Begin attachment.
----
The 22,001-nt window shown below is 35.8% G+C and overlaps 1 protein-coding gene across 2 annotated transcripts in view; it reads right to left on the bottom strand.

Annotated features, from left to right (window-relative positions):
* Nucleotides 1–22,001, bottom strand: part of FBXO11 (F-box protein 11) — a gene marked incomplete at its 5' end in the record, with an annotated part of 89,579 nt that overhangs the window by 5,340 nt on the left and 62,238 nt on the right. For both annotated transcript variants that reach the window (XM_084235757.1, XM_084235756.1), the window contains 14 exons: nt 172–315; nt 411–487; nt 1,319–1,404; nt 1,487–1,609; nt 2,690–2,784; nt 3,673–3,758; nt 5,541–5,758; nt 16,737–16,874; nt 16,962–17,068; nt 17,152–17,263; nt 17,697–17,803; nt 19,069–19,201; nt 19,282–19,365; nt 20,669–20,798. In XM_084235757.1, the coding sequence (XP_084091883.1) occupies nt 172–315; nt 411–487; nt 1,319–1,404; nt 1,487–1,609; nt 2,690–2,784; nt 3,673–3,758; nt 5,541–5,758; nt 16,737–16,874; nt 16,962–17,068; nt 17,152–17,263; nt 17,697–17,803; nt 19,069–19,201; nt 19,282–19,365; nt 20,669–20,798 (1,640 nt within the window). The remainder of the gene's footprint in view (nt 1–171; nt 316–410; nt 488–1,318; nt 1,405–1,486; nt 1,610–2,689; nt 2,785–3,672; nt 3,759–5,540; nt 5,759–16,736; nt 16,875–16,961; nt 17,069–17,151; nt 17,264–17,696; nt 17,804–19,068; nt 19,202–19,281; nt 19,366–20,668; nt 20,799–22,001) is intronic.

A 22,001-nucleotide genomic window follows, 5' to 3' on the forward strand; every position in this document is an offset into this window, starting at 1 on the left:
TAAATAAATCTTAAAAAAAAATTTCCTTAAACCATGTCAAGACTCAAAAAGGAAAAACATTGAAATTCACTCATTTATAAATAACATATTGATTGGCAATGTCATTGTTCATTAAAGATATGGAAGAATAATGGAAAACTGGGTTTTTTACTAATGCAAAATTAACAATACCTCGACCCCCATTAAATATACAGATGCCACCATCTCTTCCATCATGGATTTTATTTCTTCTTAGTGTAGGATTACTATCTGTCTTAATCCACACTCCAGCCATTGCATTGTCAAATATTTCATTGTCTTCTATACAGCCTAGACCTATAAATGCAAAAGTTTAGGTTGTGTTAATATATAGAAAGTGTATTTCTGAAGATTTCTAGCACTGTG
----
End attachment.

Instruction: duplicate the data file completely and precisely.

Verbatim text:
The 22,001-nt window shown below is 35.8% G+C and overlaps 1 protein-coding gene across 2 annotated transcripts in view; it reads right to left on the bottom strand.

Annotated features, from left to right (window-relative positions):
* Nucleotides 1–22,001, bottom strand: part of FBXO11 (F-box protein 11) — a gene marked incomplete at its 5' end in the record, with an annotated part of 89,579 nt that overhangs the window by 5,340 nt on the left and 62,238 nt on the right. For both annotated transcript variants that reach the window (XM_084235757.1, XM_084235756.1), the window contains 14 exons: nt 172–315; nt 411–487; nt 1,319–1,404; nt 1,487–1,609; nt 2,690–2,784; nt 3,673–3,758; nt 5,541–5,758; nt 16,737–16,874; nt 16,962–17,068; nt 17,152–17,263; nt 17,697–17,803; nt 19,069–19,201; nt 19,282–19,365; nt 20,669–20,798. In XM_084235757.1, the coding sequence (XP_084091883.1) occupies nt 172–315; nt 411–487; nt 1,319–1,404; nt 1,487–1,609; nt 2,690–2,784; nt 3,673–3,758; nt 5,541–5,758; nt 16,737–16,874; nt 16,962–17,068; nt 17,152–17,263; nt 17,697–17,803; nt 19,069–19,201; nt 19,282–19,365; nt 20,669–20,798 (1,640 nt within the window). The remainder of the gene's footprint in view (nt 1–171; nt 316–410; nt 488–1,318; nt 1,405–1,486; nt 1,610–2,689; nt 2,785–3,672; nt 3,759–5,540; nt 5,759–16,736; nt 16,875–16,961; nt 17,069–17,151; nt 17,264–17,696; nt 17,804–19,068; nt 19,202–19,281; nt 19,366–20,668; nt 20,799–22,001) is intronic.

A 22,001-nucleotide genomic window follows, 5' to 3' on the forward strand; every position in this document is an offset into this window, starting at 1 on the left:
TAAATAAATCTTAAAAAAAAATTTCCTTAAACCATGTCAAGACTCAAAAAGGAAAAACATTGAAATTCACTCATTTATAAATAACATATTGATTGGCAATGTCATTGTTCATTAAAGATATGGAAGAATAATGGAAAACTGGGTTTTTTACTAATGCAAAATTAACAATACCTCGACCCCCATTAAATATACAGATGCCACCATCTCTTCCATCATGGATTTTATTTCTTCTTAGTGTAGGATTACTATCTGTCTTAATCCACACTCCAGCCATTGCATTGTCAAATATTTCATTGTCTTCTATACAGCCTAGACCTATAAATGCAAAAGTTTAGGTTGTGTTAATATATAGAAAGTGTATTTCTGAAGATTTCTAGCACTGTG